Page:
370CT: Introductory lecture

Dr Carey Pridgeon

2016-08-06 Tue

Created: 2017-01-17 Tue 08:17


Module Contents

This module will cover the following subjects:

  • Concurrent Programming Fundementals.
  • Parallel Programming with OpenMP
  • Distributed Programming with OpenMPI

By a mix of Lectures and weekly programming exercises.

  • Assessment is via:
    • A programming assignment (50%).
    • An exam (50%)

Module Delivery

  • The subjects are taught by a mix of lectures and weekly programming exercises.
  • These exercises are constructively aligned, which means they progress with the subjects, and if done, will make passing this module much easier.
  • The exercises are sequential. If you don't do them as you go along you will get stuck.
  • Support for the exercises will always be available in the classes.

Module Delivery

  • Not doing the exercises will make the assignment and exam extremely hard to pass, and a high module grade will be impossible.
  • All resits/fails in the past on this module can be attributed to ignoring this advice.
  • Failure to attend lectures and workshops will have the same effect.
  • Lateness is your problem not mine, if you miss material it is your responsibility to catch up.
  • This module is not especially easy, but since it employs industry standard methods and involves lots of programing, it is valuable.

Workplace Relevence

  • Everything you learn on this module will come up in your career as a programmer, usually sooner rather than later.
  • Job interviews involve technical questions and algorithm demonstrations. physical practice with techniques will help more than just reading about a given subject.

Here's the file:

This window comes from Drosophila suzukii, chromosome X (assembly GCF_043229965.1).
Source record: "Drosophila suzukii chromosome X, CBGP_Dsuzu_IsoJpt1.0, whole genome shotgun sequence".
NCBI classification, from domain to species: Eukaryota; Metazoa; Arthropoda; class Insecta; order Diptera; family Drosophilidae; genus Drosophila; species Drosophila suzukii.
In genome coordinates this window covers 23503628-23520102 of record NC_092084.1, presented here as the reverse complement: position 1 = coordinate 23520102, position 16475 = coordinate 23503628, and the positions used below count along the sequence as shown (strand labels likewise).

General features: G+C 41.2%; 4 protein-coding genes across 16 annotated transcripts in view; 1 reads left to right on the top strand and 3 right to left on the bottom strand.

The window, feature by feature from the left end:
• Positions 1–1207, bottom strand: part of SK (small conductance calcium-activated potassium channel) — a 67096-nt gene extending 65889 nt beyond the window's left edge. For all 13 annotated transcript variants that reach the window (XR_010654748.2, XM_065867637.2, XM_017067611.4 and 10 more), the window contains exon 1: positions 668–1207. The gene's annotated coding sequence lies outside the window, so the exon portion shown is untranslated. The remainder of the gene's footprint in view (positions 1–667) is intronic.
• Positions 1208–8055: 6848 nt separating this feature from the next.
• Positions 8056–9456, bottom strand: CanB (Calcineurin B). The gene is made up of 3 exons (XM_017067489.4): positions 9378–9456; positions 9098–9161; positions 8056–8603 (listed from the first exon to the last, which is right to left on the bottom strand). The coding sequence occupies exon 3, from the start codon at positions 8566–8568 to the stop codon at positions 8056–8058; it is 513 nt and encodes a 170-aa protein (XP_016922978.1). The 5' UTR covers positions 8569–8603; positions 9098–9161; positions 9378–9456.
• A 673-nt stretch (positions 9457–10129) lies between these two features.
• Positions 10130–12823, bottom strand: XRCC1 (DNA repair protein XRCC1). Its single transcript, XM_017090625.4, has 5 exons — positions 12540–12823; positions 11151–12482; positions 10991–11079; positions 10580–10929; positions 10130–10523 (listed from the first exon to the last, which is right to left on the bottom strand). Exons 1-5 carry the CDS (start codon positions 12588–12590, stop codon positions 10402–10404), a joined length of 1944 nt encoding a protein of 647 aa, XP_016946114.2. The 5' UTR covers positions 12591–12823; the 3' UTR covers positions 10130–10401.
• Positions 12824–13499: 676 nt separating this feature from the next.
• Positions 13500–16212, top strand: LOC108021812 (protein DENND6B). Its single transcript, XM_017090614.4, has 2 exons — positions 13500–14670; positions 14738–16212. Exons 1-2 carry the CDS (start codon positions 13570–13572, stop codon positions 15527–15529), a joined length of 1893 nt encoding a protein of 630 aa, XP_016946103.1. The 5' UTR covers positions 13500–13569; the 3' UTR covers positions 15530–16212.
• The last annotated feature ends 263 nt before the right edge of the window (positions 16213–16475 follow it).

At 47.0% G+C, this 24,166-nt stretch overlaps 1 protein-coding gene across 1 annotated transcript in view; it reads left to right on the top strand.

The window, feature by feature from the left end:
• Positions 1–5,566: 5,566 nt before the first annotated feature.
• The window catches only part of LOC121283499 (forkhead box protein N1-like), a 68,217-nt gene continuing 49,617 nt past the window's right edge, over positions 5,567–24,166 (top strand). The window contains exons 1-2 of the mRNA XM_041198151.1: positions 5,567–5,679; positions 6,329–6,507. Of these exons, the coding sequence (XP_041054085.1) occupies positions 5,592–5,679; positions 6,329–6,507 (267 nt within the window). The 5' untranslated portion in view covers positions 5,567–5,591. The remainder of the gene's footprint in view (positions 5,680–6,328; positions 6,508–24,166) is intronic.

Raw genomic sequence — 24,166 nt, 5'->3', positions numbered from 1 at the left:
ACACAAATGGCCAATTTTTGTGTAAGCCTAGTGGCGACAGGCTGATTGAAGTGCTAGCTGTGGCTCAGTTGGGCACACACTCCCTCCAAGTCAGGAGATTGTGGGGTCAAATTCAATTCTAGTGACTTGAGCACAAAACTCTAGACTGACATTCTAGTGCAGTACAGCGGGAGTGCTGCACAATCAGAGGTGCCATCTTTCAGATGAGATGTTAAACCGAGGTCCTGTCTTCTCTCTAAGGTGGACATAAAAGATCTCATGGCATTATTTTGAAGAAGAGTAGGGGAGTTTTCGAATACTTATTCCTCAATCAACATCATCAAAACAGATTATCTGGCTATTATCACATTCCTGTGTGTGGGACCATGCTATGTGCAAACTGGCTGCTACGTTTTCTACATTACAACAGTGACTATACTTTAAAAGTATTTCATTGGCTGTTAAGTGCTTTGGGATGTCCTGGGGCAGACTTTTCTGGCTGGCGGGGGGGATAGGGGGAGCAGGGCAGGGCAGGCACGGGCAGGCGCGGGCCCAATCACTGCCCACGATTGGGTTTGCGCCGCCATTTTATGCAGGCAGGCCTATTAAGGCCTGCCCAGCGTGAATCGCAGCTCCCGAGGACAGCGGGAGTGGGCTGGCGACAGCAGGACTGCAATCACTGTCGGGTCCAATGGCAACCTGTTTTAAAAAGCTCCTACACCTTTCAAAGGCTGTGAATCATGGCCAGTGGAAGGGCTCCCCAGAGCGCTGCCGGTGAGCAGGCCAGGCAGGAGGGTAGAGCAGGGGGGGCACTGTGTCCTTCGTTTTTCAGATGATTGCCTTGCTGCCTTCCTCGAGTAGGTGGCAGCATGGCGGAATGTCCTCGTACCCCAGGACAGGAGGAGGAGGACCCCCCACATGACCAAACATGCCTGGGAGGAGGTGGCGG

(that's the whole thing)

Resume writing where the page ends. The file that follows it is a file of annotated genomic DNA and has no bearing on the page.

Module assesment scheme

  • The Assignment is due in towards the end of the module.
  • I will expect you to work on the assignment in the class during the modules run.
  • Part of your grade for the assignment will be me seeing you work on it and discussing it with you.
  • Faliure to do this will therefore impact your grade for the assignment significantly.


Module Facilities

  • All programming on this module can be done on Nostromo, a Linux Cluster running Centos 7
  • To use it, you will need to have accounts created, since it is not part of the university user account system.
  • Username Allocation
  • Put your name and email next to a username and login. You will be asked to change your password, thereafter the account will be yours for the run of the module.
  • I am the admin of this machine, so if you have any problems, including forgetting your password, ask me.

External access

VPN (Virtual Private Network)

  • To access university resources used on this module externally you need to establish a VPN (Virtual Private Network) connection.
  • To install VPN go to this url:
  • https://connect.coventry.ac.uk
  • It will attempt a Java client install. If it fails it will give give you a downloadable client. I have never had the Java client successfully install, but the downloadable app is probably easier.
  • Login in to this program using the same url and your university credentials.


Multi-processor Computing